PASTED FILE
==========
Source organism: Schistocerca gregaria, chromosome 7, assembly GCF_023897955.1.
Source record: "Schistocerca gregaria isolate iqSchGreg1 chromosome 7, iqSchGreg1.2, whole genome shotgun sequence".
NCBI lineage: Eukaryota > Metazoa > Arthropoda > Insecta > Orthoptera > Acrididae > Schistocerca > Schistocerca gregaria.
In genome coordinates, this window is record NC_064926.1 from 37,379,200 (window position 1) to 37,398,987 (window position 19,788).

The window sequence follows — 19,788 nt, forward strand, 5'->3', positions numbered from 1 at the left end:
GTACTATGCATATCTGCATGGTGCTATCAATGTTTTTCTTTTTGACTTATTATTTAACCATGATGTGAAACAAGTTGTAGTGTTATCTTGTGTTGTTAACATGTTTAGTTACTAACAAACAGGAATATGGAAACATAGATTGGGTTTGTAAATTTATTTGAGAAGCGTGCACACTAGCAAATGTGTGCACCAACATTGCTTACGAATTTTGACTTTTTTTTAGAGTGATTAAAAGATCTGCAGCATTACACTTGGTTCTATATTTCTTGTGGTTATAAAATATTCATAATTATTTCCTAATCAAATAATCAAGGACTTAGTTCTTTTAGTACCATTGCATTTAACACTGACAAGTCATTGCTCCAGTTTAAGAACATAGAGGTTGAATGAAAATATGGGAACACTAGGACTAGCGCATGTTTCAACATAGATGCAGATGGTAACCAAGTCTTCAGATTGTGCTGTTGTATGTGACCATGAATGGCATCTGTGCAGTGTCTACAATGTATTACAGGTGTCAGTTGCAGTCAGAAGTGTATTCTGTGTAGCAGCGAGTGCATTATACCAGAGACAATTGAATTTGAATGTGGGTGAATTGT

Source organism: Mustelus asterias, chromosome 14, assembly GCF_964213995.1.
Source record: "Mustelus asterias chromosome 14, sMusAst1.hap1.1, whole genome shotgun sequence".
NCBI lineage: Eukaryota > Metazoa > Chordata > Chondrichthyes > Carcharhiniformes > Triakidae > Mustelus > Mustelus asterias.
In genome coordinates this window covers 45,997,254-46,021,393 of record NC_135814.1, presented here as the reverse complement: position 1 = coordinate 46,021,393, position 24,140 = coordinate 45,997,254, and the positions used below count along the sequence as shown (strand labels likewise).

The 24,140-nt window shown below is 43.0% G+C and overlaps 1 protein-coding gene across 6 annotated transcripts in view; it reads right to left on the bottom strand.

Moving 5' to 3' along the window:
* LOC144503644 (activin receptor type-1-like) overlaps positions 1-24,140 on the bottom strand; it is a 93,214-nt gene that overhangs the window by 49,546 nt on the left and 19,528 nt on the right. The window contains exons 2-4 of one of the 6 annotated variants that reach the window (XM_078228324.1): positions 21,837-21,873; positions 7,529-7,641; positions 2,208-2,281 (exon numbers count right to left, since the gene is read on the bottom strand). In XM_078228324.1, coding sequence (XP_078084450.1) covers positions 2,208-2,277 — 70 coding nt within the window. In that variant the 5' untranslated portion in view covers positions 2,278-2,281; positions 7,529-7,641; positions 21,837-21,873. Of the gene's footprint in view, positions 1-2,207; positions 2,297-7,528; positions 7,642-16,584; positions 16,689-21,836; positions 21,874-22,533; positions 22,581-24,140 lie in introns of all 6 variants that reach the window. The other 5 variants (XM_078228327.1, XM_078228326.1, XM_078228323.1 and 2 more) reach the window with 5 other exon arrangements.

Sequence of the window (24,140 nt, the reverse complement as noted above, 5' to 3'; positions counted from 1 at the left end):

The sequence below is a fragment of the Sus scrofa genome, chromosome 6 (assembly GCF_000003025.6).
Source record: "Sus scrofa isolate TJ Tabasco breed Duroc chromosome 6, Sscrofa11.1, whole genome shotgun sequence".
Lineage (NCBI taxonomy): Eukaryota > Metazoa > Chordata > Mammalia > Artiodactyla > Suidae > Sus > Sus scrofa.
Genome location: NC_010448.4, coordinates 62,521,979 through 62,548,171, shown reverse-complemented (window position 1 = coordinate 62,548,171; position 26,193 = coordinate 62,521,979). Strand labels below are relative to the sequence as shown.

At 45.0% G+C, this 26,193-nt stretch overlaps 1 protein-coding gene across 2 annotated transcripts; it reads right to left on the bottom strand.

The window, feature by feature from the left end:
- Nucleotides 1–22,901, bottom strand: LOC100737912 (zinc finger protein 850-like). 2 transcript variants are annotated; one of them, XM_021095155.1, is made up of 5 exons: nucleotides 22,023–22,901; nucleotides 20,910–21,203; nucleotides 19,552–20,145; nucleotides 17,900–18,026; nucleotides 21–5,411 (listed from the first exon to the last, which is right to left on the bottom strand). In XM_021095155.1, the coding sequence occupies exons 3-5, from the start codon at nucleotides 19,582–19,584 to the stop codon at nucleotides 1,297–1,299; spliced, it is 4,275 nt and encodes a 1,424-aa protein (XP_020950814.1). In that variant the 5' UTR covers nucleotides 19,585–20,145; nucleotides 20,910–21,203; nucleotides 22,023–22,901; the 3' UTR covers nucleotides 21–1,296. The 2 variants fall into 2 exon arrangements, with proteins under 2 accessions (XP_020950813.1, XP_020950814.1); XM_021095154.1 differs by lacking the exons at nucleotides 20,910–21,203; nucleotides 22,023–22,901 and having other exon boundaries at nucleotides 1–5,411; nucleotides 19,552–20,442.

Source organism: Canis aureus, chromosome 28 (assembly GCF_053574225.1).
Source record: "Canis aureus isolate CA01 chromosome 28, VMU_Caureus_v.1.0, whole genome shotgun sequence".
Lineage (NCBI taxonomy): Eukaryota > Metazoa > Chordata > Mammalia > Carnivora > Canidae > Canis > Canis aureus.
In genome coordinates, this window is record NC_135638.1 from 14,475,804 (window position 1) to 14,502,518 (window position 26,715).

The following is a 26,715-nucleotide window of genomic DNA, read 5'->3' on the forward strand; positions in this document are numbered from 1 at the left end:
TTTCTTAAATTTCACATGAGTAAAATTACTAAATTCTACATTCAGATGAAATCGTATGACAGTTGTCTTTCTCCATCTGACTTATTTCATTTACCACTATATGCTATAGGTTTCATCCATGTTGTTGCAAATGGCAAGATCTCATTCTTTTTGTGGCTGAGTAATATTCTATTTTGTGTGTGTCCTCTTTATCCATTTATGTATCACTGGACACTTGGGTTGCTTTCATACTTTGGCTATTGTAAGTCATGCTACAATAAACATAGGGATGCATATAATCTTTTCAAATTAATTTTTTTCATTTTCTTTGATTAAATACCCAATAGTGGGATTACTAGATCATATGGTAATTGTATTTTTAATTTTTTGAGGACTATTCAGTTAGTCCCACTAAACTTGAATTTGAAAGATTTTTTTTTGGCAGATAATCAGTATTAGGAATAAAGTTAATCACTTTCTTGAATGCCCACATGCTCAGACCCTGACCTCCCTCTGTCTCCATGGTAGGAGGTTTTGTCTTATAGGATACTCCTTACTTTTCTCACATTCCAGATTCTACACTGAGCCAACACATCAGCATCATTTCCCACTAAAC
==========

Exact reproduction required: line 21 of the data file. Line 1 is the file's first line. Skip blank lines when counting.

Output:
- Nucleotides 1–22,901, bottom strand: LOC100737912 (zinc finger protein 850-like). 2 transcript variants are annotated; one of them, XM_021095155.1, is made up of 5 exons: nucleotides 22,023–22,901; nucleotides 20,910–21,203; nucleotides 19,552–20,145; nucleotides 17,900–18,026; nucleotides 21–5,411 (listed from the first exon to the last, which is right to left on the bottom strand). In XM_021095155.1, the coding sequence occupies exons 3-5, from the start codon at nucleotides 19,582–19,584 to the stop codon at nucleotides 1,297–1,299; spliced, it is 4,275 nt and encodes a 1,424-aa protein (XP_020950814.1). In that variant the 5' UTR covers nucleotides 19,585–20,145; nucleotides 20,910–21,203; nucleotides 22,023–22,901; the 3' UTR covers nucleotides 21–1,296. The 2 variants fall into 2 exon arrangements, with proteins under 2 accessions (XP_020950813.1, XP_020950814.1); XM_021095154.1 differs by lacking the exons at nucleotides 20,910–21,203; nucleotides 22,023–22,901 and having other exon boundaries at nucleotides 1–5,411; nucleotides 19,552–20,442.